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Voltron: Legendary Defender (Episodes 1 - 11)

For thousands of years, the Galra Empire has dominated the galaxy. Lead by the vicious Emperor Zarkon, the Galra have conquered millions of innocent worlds. Enslaving or exterminating anyone who gets in their way. Even the mighty peacekeeping race, the Alteans, were eventually overwhelmed. In order to keep their most powerful weapon Voltron, out of Galra hands King Alfor scattered the five mechanical lions needed to form the robot to the far reaches of the universe. Over a thousand years later, a group of young space pilots from Earth discover one of these lions and are thrown face first into the front lines of this ongoing galactic war. Determined to keep the threat of the Galra and Zarkon far away from their home planet, these five intrepid heroes will become the new Paladins of Voltron, the legendary defender of the universe.

Voltron: Legendary Defender is the 2016 reboot of the 1984 animated series Voltron. The original Voltron itself was an adaptation of several early Japanese animated shows, the primary two being Beast King GoLion and Armored Fleet Dairugger XV. Legendary Defender was animated by Studio Mir (the same animation studio credited for animating Avatar: the Legend of Korra, and the Guardians of the Galaxy television series), and was produced by Dreamworks Animation Television along with World Events Productions. The first 11 episodes of the first season were released simultaneously on June 10th 2016 as the first series tied to Dreamworks multi-year agreement with Netflix.

My excitement in regards to this series release has been no secret for those of you following the podcast news updates. Having grown up with the original 1984 Voltron series, there was a good deal of nostalgia behind my growing anticipation.

Anticipation that was amped up even further when I found out that both Lauren Montgomery and Joaquim Dos Santos, both animated TV veterans (whose credentials include: Justice League Unlimited, Avatar the Last Airbender and the Legend of Korra just to name a few), were co-executive producing the series. That plus the talented animation staff of Studio Mir bringing in their talent at capturing the anime style with their own personal flair, I had a gut feeling that Voltron was going to be in good hands. But after all the hype, did Legendary Defender meet fans expectations?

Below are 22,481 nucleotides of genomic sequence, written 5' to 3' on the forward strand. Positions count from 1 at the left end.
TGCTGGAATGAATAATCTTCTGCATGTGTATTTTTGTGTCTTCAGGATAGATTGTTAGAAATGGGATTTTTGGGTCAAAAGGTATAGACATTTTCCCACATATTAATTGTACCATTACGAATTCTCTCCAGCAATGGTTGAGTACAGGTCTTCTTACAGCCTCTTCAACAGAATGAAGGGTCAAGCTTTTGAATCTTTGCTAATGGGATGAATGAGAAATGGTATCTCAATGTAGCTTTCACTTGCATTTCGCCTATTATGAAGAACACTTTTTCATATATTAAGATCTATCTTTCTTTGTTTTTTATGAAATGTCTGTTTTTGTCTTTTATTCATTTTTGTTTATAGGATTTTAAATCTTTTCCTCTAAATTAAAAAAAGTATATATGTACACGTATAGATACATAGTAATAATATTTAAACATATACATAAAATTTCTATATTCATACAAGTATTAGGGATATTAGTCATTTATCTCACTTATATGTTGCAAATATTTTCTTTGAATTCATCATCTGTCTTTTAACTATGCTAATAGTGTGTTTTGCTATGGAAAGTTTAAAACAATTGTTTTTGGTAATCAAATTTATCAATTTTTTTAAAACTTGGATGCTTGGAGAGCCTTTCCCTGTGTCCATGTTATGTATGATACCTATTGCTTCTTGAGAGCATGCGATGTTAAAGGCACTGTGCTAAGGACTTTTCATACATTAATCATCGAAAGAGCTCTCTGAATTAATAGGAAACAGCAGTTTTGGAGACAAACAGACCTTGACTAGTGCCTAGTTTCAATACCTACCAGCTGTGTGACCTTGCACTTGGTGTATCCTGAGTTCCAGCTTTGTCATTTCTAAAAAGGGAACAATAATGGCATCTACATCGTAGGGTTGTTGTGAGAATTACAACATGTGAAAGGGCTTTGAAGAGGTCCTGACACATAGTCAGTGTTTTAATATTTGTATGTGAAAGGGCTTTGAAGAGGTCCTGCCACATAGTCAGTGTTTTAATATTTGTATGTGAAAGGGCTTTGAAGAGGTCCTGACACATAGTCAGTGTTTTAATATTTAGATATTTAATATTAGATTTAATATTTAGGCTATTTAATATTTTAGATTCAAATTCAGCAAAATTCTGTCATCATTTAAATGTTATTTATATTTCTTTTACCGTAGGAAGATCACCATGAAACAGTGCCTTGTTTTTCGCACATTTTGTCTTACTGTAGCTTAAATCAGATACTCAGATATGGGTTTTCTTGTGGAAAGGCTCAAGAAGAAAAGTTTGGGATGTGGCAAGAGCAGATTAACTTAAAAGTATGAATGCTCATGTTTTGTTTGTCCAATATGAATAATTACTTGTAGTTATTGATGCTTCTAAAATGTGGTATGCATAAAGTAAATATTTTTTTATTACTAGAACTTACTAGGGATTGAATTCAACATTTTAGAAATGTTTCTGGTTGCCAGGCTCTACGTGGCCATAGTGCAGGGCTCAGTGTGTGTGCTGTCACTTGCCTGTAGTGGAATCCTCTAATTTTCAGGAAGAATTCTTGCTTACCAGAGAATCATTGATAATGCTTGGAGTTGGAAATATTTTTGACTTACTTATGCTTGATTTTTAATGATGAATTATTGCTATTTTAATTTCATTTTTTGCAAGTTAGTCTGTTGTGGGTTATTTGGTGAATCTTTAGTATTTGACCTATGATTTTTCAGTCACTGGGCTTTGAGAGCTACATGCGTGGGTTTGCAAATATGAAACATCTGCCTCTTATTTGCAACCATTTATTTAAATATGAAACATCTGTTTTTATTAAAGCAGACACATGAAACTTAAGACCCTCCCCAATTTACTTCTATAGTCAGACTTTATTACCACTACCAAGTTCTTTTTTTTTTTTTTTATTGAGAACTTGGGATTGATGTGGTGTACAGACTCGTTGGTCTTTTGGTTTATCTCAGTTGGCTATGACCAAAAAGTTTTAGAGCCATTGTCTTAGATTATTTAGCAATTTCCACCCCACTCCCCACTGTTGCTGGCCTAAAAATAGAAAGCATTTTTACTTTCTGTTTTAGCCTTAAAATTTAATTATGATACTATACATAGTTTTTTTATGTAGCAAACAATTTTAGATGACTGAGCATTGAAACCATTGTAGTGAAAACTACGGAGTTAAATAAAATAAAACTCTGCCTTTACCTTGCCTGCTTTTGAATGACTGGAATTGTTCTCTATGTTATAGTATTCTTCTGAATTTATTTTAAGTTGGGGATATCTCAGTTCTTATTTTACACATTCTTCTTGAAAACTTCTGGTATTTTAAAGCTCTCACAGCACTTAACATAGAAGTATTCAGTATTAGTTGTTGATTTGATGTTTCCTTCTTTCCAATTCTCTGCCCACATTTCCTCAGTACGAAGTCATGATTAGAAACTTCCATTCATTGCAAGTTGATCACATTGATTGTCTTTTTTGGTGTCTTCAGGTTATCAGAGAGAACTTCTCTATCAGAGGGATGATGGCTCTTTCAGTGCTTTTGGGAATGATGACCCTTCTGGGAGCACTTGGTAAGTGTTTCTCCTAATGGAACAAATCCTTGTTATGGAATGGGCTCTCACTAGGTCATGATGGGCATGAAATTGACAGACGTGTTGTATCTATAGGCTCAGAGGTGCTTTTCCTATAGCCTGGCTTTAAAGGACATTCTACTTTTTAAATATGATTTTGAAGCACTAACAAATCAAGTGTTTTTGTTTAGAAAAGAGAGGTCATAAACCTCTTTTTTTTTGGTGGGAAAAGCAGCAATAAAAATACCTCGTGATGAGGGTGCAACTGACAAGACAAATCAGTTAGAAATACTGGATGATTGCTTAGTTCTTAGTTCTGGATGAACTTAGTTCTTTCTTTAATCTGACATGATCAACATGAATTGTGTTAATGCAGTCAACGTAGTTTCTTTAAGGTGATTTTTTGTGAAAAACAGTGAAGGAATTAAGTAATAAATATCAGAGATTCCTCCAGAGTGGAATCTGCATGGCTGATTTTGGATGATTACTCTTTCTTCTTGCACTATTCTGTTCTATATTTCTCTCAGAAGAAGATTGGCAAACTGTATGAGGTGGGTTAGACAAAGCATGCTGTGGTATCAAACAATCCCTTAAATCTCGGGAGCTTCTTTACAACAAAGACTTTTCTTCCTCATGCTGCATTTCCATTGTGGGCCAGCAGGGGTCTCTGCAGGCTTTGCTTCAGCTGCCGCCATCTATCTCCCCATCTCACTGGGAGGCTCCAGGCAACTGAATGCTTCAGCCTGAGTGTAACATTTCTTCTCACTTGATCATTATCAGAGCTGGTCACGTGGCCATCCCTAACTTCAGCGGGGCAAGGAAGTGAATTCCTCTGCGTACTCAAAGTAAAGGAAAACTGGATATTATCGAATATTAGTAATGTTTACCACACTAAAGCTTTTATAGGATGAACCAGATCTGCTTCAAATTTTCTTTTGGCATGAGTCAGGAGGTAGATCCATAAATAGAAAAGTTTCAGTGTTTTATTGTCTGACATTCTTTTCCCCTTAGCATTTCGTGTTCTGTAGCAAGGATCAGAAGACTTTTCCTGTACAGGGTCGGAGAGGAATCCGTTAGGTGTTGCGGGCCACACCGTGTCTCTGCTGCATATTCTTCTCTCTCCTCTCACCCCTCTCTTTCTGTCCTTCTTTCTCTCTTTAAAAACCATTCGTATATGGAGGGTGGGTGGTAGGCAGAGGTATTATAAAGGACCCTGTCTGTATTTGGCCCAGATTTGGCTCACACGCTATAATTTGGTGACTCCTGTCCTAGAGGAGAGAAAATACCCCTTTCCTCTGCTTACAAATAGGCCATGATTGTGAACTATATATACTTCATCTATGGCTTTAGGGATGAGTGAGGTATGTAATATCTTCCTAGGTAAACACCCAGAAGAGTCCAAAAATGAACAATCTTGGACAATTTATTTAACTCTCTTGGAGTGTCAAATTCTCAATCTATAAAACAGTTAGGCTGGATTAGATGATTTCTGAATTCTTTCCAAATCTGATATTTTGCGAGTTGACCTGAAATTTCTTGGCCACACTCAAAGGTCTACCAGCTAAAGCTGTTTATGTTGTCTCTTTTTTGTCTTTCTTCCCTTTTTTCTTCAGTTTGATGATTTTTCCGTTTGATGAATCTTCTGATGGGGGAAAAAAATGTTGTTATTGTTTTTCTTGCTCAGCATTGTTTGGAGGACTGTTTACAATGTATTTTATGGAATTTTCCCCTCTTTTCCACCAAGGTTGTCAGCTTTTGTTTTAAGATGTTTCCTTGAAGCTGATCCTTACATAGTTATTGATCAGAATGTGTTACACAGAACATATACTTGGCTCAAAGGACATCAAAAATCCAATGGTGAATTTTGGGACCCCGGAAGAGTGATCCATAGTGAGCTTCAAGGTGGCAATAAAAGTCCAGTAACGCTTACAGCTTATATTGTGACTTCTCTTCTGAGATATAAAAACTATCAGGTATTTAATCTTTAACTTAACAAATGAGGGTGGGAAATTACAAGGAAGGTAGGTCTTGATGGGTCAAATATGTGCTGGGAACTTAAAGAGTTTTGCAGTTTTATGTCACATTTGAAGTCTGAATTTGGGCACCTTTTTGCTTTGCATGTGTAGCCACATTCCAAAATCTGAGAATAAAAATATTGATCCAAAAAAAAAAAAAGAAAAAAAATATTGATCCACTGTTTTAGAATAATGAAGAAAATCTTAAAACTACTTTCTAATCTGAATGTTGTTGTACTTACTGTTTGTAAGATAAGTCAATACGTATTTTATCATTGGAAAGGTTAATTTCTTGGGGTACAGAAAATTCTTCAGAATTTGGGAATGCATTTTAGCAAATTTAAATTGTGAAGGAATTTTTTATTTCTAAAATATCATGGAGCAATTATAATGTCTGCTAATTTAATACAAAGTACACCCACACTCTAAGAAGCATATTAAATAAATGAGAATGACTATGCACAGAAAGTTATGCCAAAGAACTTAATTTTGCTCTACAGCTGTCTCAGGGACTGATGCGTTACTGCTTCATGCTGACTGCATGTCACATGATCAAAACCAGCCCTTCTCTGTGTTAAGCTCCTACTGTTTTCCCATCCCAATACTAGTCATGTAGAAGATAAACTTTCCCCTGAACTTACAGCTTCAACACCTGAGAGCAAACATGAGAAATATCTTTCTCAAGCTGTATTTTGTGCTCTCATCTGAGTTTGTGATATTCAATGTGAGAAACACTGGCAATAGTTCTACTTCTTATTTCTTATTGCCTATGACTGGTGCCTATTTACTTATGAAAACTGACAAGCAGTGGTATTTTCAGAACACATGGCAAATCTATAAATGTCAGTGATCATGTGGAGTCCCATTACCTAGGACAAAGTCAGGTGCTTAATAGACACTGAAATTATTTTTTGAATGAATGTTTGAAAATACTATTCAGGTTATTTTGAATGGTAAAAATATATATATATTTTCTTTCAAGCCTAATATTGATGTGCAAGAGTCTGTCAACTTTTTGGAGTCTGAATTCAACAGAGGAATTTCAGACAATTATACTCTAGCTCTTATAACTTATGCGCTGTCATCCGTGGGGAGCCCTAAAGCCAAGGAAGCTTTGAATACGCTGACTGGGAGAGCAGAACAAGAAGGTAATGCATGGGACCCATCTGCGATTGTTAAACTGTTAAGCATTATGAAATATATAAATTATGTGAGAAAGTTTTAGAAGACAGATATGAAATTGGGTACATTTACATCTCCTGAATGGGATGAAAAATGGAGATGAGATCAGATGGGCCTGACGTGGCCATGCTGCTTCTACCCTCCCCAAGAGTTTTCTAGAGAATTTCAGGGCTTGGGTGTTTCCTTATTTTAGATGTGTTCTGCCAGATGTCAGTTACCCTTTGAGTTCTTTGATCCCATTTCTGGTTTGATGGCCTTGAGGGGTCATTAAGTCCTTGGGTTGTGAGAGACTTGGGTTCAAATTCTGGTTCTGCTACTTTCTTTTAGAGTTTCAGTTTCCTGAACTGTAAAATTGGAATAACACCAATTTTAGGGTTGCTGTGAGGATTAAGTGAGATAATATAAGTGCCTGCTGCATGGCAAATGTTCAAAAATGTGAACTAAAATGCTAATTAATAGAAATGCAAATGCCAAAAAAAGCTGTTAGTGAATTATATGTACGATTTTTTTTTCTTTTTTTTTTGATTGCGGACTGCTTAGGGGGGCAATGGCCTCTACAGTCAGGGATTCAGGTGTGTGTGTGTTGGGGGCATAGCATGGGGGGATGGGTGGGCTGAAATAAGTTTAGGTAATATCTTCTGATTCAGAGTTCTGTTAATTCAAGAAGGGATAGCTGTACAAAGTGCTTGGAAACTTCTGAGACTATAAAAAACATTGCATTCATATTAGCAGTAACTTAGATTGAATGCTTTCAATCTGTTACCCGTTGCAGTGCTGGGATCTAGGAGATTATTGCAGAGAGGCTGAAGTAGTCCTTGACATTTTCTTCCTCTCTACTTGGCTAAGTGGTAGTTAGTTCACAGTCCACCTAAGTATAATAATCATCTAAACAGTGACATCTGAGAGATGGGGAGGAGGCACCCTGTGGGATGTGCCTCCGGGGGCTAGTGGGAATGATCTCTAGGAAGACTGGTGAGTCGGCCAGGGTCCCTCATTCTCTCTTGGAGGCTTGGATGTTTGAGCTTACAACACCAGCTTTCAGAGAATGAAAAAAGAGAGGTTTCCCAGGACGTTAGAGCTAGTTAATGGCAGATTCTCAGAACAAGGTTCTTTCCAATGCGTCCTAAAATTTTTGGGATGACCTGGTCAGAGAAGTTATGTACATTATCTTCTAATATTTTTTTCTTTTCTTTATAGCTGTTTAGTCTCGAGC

From most accounts, including my own.

Yes, yes it did.

The animation style used in the series is a perfect fit for Voltron. Both honoring the series anime pedigree but still having its own unique look. The action sequences and the occasional bouts of silly humor are very energetic and seem to pop off the screen.

 Even more impressive is the level of integration between the 3D model lions and the 2D environments and characters. All the action sequences featuring the Lions, the individual paladins and even Voltron himself are always exciting to watch unfold. With each new battle introducing a new ability or tactic that was only achieved due to the characters improved commitment to become a better team. It's no secret that a fully formed Voltron is a force to be reckoned with (the first action sequence featuring him is proof enough of that), but in this show his presence alone doesn't mean an automatic win for the heroes. Forcing them to use both their individual lions and Voltron in smart ways that will turn even the most difficult battles in their favor.

From the get go, I loved the new designs of the main cast. Though it wasn't until the show finally aired that I could really appreciate the characterization and the top tier voice work. Due in no small part due to Andrea Romano's voice direction and the immensely talented cast.

The group is still your typical five-man band. Pidge (Bex Taylor Klaus) is the smart one/team inventor, Hunk (Tyler Labine) is the big guy/muscle, and Lance (Jeremy Shada) is the smug wisecracker. The only real switch from the original series is former team leader Keith (Steven Yeun) falling into the roll of the stoic ace pilot with attitude. All the while Shiro (voiced by Josh Keaton), named after his Go Lion counterpart, takes up the leadership mantle along with the black lion. This is an interesting switch to be sure, though I'm still not 100% certain what the purpose is behind it. Perhaps we will find out later?

Even though each of the characters fit each of the action hero team stereotypes from the get go, they start to become more fleshed out as the episodes continue.